first point of call in Surulere is the home of one of the most prolific and successful Nollywood directors, Lancelot ‘the Governor’ Imasuen, whose unbroken record of blockbusters includes such titles as Last Burial, August Meeting, Games Men Play, Games Women Play, Games Men Play 2, and Games Women Play 2.

‘I recently had the pleasure of shooting a film in Hollywood,’ Imasuen tells me. ‘And I told them, “I want you to know that 75 per cent of your budget and timing is wasted! Sixty days to shoot a film!”‘ He looks shocked, bemused. ‘How many working hours are actually in those 60 days? It’s all razzmatazz. You see endless trucks and trailers parked on their locations. How much of this equipment is actually used in the process of making films? You see, in Nollywood, what we’ve done is to do away with all that excess; what we’ve done is to simplify the process of making films.’

With its potholed roads teeming with industrious street vendors, feral urchins, and extraordinarily brave commuters – perched calmly on the back seats of the motorbike taxis nicknamed, with morbid irony, ‘Okada’ after a now defunct airline – Surulere is the birthplace and headquarters of Nollywood, the Nigerian film industry. A far cry from Beverly Hills, Surulere is home to the Nollywood elite – the top producers, directors, marketers, distributors and some of the stars of an industry that has been blazingly successful where successive administrations, guided by the expert and combined wisdom of the IMF and the World Bank, have failed: not only is it a viable industry, it is the second biggest employer in Nigeria.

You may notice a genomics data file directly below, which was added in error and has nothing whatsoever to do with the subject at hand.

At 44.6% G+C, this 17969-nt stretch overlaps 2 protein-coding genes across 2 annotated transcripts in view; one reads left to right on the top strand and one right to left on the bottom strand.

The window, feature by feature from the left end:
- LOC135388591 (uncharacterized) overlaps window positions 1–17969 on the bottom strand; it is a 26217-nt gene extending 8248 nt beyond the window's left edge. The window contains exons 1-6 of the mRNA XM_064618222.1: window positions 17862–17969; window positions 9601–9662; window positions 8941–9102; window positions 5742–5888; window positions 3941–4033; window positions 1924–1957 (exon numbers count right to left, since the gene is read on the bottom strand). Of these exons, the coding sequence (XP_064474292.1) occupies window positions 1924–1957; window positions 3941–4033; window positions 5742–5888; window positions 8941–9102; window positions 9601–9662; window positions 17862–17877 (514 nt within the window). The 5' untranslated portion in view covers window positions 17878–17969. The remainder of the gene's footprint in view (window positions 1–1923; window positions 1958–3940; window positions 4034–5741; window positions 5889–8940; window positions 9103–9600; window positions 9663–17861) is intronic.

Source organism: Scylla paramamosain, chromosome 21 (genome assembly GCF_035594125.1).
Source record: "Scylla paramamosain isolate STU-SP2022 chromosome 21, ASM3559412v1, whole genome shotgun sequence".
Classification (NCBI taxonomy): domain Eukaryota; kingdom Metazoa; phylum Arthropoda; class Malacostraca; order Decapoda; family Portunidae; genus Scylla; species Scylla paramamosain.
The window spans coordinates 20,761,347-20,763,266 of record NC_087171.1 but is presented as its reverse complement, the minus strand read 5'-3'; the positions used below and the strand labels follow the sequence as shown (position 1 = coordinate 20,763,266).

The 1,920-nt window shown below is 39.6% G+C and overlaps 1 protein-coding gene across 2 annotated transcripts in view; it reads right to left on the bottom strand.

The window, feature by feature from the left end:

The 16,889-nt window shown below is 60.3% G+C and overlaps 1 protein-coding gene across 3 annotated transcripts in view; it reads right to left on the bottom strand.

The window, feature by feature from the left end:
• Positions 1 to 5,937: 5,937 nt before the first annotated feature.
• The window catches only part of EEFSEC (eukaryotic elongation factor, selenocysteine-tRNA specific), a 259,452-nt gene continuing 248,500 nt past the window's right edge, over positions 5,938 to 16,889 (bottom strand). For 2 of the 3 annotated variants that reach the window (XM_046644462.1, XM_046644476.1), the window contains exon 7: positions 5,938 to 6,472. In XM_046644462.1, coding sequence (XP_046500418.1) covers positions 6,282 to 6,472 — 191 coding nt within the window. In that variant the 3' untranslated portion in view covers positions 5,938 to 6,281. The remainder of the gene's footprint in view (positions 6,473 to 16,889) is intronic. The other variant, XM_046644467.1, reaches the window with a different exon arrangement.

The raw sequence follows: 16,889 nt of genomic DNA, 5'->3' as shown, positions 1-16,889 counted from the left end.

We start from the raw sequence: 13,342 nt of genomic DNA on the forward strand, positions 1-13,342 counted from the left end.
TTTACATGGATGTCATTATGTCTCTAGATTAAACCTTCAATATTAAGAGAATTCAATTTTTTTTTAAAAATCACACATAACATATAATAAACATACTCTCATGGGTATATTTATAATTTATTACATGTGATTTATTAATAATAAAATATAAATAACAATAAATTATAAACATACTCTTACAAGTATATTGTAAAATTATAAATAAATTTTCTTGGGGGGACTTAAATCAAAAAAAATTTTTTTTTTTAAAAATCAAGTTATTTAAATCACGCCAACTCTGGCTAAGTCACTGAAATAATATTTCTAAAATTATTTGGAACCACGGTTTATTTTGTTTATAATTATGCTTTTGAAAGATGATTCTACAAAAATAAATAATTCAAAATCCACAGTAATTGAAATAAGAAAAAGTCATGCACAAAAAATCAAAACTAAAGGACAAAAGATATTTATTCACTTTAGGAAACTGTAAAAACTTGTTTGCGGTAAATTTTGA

Although this is hotly contested, Nollywood saw its inauspicious beginnings in Living in Bondage: a tawdry, ineptly shot, earnestly didactic ‘home video’ that unleashed itself on the world in 1992. Many commentators believe Nollywood was born after the television industry stopped making popular dramas, which were infinitely better than the first several hundred Nollywood films.